Hematological Toxicity Induced by Bone Metastasis Radiation Therapy

Léa Vazquez • Antoine Arnaud

Institut du Cancer Avignon-Provence, Avignon, France

Abstract: Radiotherapy is frequently used in patients with bone metastasis. However, radiotherapy for bone metastasis may cause clinically significant hematological toxicity both by depleting the blood cells and by damaging the proliferating bone marrow. In general, lymphocytes (T cells, B cells and natural killer cells) are among the most radiosensitive cells, followed by monocytes and macrophages. As the most radiosensitive cells in the hematopoietic system, radiotherapy-induced lymphopenia occurs immediately after irradiation and shows a nadir within 1–2 months after the initiation of radiotherapy. Radio-induced hematotoxicity is a significant clinical problem affecting treatment outcome and survival of cancer patients. This toxicity results from the direct effects of radiation on circulating lymphocytes and the indirect effects on stem cells in the bone marrow.

Keywords: bone marrow toxicity of radiation therapy; bone metastasis; hematological toxicity of radiation therapy; radiation therapy for bone metastasis; stereotactic body radiation therapy

Author for correspondence: Léa Vazquez, 250 chemin de baigne-pieds, 84918 Avignon, France. Email: Lea.vazquez@hotmail.fr

Cite this chapter as: Vazquez L, Arnaud A. Hematological Toxicity Induced by Bone Metastasis Radiation Therapy. In: Sergi CM, editor. Metastasis. Brisbane (AU): Exon Publications. Online first 2022 Mar 19.

Doi: https://doi.org/10.36255/exon-publications.metastasis.hematological-toxicity

In: Consolato M. Sergi, editor. Metastasis. Exon Publications, Brisbane, Australia. ISBN: 978-0-6453320-2-5. Doi: https://doi.org/10.36255/exon-publications.metastasis

Copyright: The Authors.

License: This open access article is licenced under Creative Commons Attribution-NonCommercial 4.0 International (CC BY-NC 4.0) https://creativecommons.org/licenses/by-nc/4.0/


Bone is one of the most common sites of metastasis from advanced solid cancers. Bone metastases occur in 65–80% of patients with advanced prostate or breast cancer, 40–50% patients with lung cancer, and in <10% of those with gastrointestinal cancer (13). The bone is a dynamic tissue that contains minerals and houses the bone marrow. The principal cells of bone tissues are osteoblasts and osteoclasts that maintain structural integrity, and osteocytes that regulate bone remodeling. Metastases preferentially occurs in trabecular bone and bones rich in red marrow, suggesting that some bones provide a better environment for metastatic growth (4). Several tumor-bone marrow microenvironment interactions, such as, osteoclastic bone resorption, osteolysis, vessels formation, and platelet function alteration, promote metastatic tumor implantation and growth by direct and indirect stimulation (5).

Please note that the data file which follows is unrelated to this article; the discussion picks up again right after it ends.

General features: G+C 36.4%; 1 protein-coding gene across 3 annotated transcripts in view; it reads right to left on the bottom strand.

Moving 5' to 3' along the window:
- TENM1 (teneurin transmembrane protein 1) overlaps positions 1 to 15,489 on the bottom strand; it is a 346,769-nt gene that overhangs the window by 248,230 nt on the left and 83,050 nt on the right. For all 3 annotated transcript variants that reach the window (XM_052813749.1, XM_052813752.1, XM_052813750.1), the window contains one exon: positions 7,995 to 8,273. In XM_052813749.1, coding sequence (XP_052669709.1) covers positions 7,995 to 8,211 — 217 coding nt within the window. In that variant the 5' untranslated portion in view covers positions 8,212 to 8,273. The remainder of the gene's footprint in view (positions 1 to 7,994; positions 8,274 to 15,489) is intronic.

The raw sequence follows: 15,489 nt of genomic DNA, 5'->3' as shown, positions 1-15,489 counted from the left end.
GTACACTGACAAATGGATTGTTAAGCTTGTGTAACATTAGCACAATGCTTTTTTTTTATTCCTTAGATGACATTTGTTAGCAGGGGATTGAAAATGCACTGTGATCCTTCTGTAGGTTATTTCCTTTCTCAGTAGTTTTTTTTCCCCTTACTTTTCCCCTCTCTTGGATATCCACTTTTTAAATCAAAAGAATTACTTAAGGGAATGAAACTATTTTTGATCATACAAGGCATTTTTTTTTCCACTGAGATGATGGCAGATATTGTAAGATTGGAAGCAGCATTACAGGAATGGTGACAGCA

In general, the overall result of increased tumor burden in bone in metastatic cancer is osteolysis (breast, renal and other cancers) or osteosclerosis (prostate cancer) (6). Tumor cells in the bone microenvironment disrupt normal bone physiology, resulting in increased growth factor release (TGF-β, PDGF, FGF, VEGF, IGF) from the mineralized bone, which in turn enhances tumor cell growth and further bone disruption (7). This cyclic relationship increases metastatic lesions in the bone and leads to numerous adverse conditions such as bone fracture, hypercalcemia, and compression of the spinal cord. Bone marrow and periosteum are richly innervated tissue with abundant nociceptors––mediators of acute and chronic bone pain. Indeed, cancer-related pain is the most common consequence of bone metastases. Although metastatic bone disease could be asymptomatic in some cases, it has been estimated that at least 75% of cancer patients with bone metastases present with bone pain (8), significantly degrading functional status and mobility, and quality of life. Bone marrow metastasis from solid cancers can also cause hematologic disorders. Disseminated intravascular coagulation and/or microangiopathic hemolytic anemia are the most serious disorders, increasing susceptibility to infection and reducing the patient’s survival prognosis (9).


Bone marrow, the primary site of hematopoiesis (new blood cell production), is composed of hematopoietic cells, marrow adipose tissue, and supportive stromal cells (10). In the skeleton, two bone marrow types have been identified with distinct composition and vascularization: yellow and red. The yellow bone marrow, mainly in the appendicular skeleton, is composed of adipocytes. Contrary to the yellow bone marrow, red bone marrow is responsible for blood cell production. A large network of sinusoids allows vascularization. Red bone marrow is mainly found at the ends of the long bones (near the joints of healthy adults) and also in the skull, the sternum, the scapulae, the vertebrae, the ribs, and the pelvic bones (11). Bone marrow comprises approximately 5% of total body mass in healthy adult humans (12). Human marrow produces approximately 500 billion blood cells per day, which join the systemic circulation via permeable vasculature sinusoids within the medullary cavity. All types of hematopoietic cells, including both myeloid and lymphoid lineages, are created in bone marrow; however, lymphoid cells must migrate to other lymphoid organs (e.g., thymus) in order to complete maturation.

[18F] FLT PET is a promising imaging modality to identify active bone marrow. It can identify proliferation in tumors, reflecting the level of cells undergoing DNA synthesis. Agool et al. showed a correlation between [18F] FLT PET and bone marrow activity (13) whereas Hayman et al. used it to quantify the relative distribution of active bone marrow throughout the body (14). Consequently, [18F] FLT PET could identify active regions of bone marrow in the pelvis. The doses received by the active volumes of the bone marrow could be identified precisely. From this, a correlation between the irradiated active volume and hematological toxicity can be determined. Knowledge of this correlation would make it possible to institute dose limits and therefore plan treatment to avoid bone marrow toxicity during radiotherapy.